Monday, April 05, 2010

Without a Paddle (or Health Insurance)

I got a letter from Jamie's health insurance provider, the state CHIP plan. I have to verify my income for a six month review. Since I last applied for coverage, I got a raise (yay, me). Apparently, it's just enough of a raise that it may very well mean Jamie loses his health insurance coverage very very soon. I was expecting to lose it come the end of October. But I was not aware they'd be doing a review halfway through the year. I am now officially up a crap creek without a paddle. Him not having health insurance is not an option with as many special health concerns as he has. He takes about $1,000 (retail) worth of medication a month. That doesn't include the cost of doctor visits to the five different specialists he sees a month, plus any sick visits. Then there's the cost of the unplanned prescriptions - those for ear infections, sinus infections, etc. Sure, I can afford to pay for all his medications and doctor visits, if I stop paying rent, don't buy any food and stop making car payments or pay utility bills. I could get him insurance through my work - for about 20% of my monthly net income. Or I can purchase an individual health insurance plan for him at 15% of my net income and not have as much of his stuff covered, meaning I'd still pay a lot of out of pocket costs. It just seems totally unfair that I now make too much to qualify for CHIP, so I will be bankrupted by medical bills.


Strangeite said...

That really really sucks. Couple of things to keep in mind when budgeting these choices. First, while adding Jamie to your plan might cost 20% of your net pay, remember that it will be taken pre-tax. So in theory it might be cheaper than the 15% plan that won't cover as much stuff. Also while an individual plan might be cheaper they might try to pull a "pre-existing condition" on you and not cover his conditions depending on when you get the policy. The new law will make this practice illegal but that clause has not kicked in yet and you don't want to be a week on the wrong side.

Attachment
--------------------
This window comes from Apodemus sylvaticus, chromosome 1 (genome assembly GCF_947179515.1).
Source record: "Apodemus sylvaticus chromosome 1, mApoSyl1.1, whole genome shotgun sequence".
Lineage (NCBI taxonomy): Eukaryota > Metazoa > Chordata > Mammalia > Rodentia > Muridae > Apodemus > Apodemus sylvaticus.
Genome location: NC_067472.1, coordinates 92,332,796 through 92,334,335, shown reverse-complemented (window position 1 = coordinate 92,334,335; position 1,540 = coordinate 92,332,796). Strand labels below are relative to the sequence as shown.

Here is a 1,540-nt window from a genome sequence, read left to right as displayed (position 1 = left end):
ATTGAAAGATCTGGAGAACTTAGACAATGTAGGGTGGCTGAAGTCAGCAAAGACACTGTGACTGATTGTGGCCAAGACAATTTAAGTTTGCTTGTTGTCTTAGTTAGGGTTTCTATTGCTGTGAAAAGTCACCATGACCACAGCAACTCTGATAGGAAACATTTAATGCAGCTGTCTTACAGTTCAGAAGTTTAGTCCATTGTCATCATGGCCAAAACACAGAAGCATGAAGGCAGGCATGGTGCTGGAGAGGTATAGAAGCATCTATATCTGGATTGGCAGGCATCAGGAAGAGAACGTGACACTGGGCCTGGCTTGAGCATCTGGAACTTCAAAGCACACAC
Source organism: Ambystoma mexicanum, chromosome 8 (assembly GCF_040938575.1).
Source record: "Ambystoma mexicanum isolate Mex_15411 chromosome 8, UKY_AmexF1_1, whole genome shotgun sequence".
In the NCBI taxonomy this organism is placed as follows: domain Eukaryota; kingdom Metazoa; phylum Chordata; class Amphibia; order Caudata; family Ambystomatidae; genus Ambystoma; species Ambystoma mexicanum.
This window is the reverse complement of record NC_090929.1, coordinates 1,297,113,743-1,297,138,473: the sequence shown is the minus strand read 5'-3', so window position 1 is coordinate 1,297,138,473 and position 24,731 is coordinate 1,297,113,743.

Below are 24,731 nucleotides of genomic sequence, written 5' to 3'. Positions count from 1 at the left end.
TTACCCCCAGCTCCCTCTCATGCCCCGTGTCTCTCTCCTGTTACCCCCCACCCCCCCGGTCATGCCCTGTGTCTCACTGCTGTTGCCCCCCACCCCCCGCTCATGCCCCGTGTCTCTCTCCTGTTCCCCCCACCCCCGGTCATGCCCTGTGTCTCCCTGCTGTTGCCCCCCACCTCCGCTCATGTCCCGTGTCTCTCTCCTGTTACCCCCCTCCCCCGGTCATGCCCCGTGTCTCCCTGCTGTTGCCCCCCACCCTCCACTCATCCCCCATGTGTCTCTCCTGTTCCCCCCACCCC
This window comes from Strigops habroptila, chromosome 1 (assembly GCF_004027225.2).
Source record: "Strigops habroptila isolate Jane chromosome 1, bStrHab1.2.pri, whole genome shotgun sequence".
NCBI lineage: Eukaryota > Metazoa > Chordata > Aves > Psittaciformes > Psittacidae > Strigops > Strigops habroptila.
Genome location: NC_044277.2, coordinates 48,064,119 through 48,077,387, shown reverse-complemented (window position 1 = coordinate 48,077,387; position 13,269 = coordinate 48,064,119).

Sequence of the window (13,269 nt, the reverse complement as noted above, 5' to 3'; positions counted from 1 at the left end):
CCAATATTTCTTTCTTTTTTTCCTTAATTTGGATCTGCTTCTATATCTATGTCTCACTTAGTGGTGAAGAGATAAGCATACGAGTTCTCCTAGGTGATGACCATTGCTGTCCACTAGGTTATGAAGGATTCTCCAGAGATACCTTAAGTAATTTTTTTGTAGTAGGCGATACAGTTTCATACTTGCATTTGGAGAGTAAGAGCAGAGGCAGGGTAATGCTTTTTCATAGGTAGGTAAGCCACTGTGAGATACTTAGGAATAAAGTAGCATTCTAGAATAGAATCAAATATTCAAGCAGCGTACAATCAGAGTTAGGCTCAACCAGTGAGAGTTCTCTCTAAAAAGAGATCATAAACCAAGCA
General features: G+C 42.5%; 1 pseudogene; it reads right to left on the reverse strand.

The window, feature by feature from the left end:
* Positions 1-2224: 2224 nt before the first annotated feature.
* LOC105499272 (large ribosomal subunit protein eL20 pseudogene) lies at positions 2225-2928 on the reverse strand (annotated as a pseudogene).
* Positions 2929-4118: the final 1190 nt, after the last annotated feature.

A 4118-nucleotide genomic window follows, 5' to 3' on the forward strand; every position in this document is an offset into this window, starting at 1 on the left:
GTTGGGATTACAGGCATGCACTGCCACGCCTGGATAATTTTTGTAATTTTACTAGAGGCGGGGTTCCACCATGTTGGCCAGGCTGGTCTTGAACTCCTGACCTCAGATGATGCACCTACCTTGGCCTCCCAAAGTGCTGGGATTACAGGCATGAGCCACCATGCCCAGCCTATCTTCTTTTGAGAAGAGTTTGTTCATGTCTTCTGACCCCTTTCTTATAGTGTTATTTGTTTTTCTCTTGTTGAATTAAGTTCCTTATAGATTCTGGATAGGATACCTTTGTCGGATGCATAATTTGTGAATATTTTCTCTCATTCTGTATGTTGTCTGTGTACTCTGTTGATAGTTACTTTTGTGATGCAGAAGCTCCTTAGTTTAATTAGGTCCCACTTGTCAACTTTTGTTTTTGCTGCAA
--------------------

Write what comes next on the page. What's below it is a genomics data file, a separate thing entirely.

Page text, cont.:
If I think of anything else I will let you know.

p.s. Is there exclusions that you can subtract from your income to get under the threshold, i.e. increased 401k deposits, payments for child care, etc.

Suze said...

Oh that sucks. I hope you can appeal somehow.

Jenn-Jenn, the Mother Hen said...

The only exclusions they allow is for childcare. I only paid $20 for the whole year of afterschool care through a city program here. I am so screwed.

Anonymous said...

That is unreasonably low for childcare. Perhaps you could figure out a way to count the cost of time when he isn't with you--even being kept by a friend, or those church nights...

It can add up.

Or there's the route of finding a friend to say they keep them for X-amount.

Hrm. My step-father once had his pay lowered in order to keep a benefit... which is weird, but it did work.

Good luck!